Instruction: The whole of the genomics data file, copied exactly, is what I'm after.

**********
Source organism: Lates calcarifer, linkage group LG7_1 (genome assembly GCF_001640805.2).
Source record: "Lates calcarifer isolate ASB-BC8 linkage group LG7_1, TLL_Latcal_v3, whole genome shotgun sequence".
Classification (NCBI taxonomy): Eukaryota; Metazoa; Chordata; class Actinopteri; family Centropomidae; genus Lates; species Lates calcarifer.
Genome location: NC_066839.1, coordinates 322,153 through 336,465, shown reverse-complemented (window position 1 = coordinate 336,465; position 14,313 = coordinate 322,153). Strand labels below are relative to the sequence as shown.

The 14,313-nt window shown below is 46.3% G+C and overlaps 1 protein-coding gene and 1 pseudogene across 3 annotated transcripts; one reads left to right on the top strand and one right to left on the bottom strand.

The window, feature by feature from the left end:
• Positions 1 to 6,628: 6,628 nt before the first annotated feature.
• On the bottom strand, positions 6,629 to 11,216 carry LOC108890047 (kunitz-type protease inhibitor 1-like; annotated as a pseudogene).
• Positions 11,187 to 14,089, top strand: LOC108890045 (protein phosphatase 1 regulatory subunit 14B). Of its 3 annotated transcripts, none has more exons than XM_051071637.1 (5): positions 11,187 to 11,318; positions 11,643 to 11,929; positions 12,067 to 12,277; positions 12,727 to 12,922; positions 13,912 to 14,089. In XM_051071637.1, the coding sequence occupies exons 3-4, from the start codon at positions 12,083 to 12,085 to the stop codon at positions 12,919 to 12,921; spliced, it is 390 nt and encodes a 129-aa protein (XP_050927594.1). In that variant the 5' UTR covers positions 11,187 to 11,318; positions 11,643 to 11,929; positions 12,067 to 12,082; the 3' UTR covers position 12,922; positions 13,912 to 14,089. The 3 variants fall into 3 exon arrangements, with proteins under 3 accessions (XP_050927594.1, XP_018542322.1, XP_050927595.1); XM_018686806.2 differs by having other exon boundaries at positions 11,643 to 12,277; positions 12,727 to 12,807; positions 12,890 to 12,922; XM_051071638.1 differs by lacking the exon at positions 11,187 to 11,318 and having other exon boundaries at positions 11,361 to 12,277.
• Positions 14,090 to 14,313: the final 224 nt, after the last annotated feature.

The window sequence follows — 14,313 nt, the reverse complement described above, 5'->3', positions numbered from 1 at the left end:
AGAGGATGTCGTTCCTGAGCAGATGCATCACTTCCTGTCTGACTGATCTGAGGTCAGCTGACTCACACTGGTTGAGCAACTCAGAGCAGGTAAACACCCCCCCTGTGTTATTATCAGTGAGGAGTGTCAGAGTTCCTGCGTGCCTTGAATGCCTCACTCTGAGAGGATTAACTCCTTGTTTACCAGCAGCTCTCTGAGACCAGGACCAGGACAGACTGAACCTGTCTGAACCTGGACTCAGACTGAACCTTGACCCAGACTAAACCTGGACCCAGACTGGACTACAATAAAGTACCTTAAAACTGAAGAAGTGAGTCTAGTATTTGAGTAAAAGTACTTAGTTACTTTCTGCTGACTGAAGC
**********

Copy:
Source organism: Lates calcarifer, linkage group LG7_1 (genome assembly GCF_001640805.2).
Source record: "Lates calcarifer isolate ASB-BC8 linkage group LG7_1, TLL_Latcal_v3, whole genome shotgun sequence".
Classification (NCBI taxonomy): Eukaryota; Metazoa; Chordata; class Actinopteri; family Centropomidae; genus Lates; species Lates calcarifer.
Genome location: NC_066839.1, coordinates 322,153 through 336,465, shown reverse-complemented (window position 1 = coordinate 336,465; position 14,313 = coordinate 322,153). Strand labels below are relative to the sequence as shown.

The 14,313-nt window shown below is 46.3% G+C and overlaps 1 protein-coding gene and 1 pseudogene across 3 annotated transcripts; one reads left to right on the top strand and one right to left on the bottom strand.

The window, feature by feature from the left end:
• Positions 1 to 6,628: 6,628 nt before the first annotated feature.
• On the bottom strand, positions 6,629 to 11,216 carry LOC108890047 (kunitz-type protease inhibitor 1-like; annotated as a pseudogene).
• Positions 11,187 to 14,089, top strand: LOC108890045 (protein phosphatase 1 regulatory subunit 14B). Of its 3 annotated transcripts, none has more exons than XM_051071637.1 (5): positions 11,187 to 11,318; positions 11,643 to 11,929; positions 12,067 to 12,277; positions 12,727 to 12,922; positions 13,912 to 14,089. In XM_051071637.1, the coding sequence occupies exons 3-4, from the start codon at positions 12,083 to 12,085 to the stop codon at positions 12,919 to 12,921; spliced, it is 390 nt and encodes a 129-aa protein (XP_050927594.1). In that variant the 5' UTR covers positions 11,187 to 11,318; positions 11,643 to 11,929; positions 12,067 to 12,082; the 3' UTR covers position 12,922; positions 13,912 to 14,089. The 3 variants fall into 3 exon arrangements, with proteins under 3 accessions (XP_050927594.1, XP_018542322.1, XP_050927595.1); XM_018686806.2 differs by having other exon boundaries at positions 11,643 to 12,277; positions 12,727 to 12,807; positions 12,890 to 12,922; XM_051071638.1 differs by lacking the exon at positions 11,187 to 11,318 and having other exon boundaries at positions 11,361 to 12,277.
• Positions 14,090 to 14,313: the final 224 nt, after the last annotated feature.

The window sequence follows — 14,313 nt, the reverse complement described above, 5'->3', positions numbered from 1 at the left end:
AGAGGATGTCGTTCCTGAGCAGATGCATCACTTCCTGTCTGACTGATCTGAGGTCAGCTGACTCACACTGGTTGAGCAACTCAGAGCAGGTAAACACCCCCCCTGTGTTATTATCAGTGAGGAGTGTCAGAGTTCCTGCGTGCCTTGAATGCCTCACTCTGAGAGGATTAACTCCTTGTTTACCAGCAGCTCTCTGAGACCAGGACCAGGACAGACTGAACCTGTCTGAACCTGGACTCAGACTGAACCTTGACCCAGACTAAACCTGGACCCAGACTGGACTACAATAAAGTACCTTAAAACTGAAGAAGTGAGTCTAGTATTTGAGTAAAAGTACTTAGTTACTTTCTGCTGACTGAAGC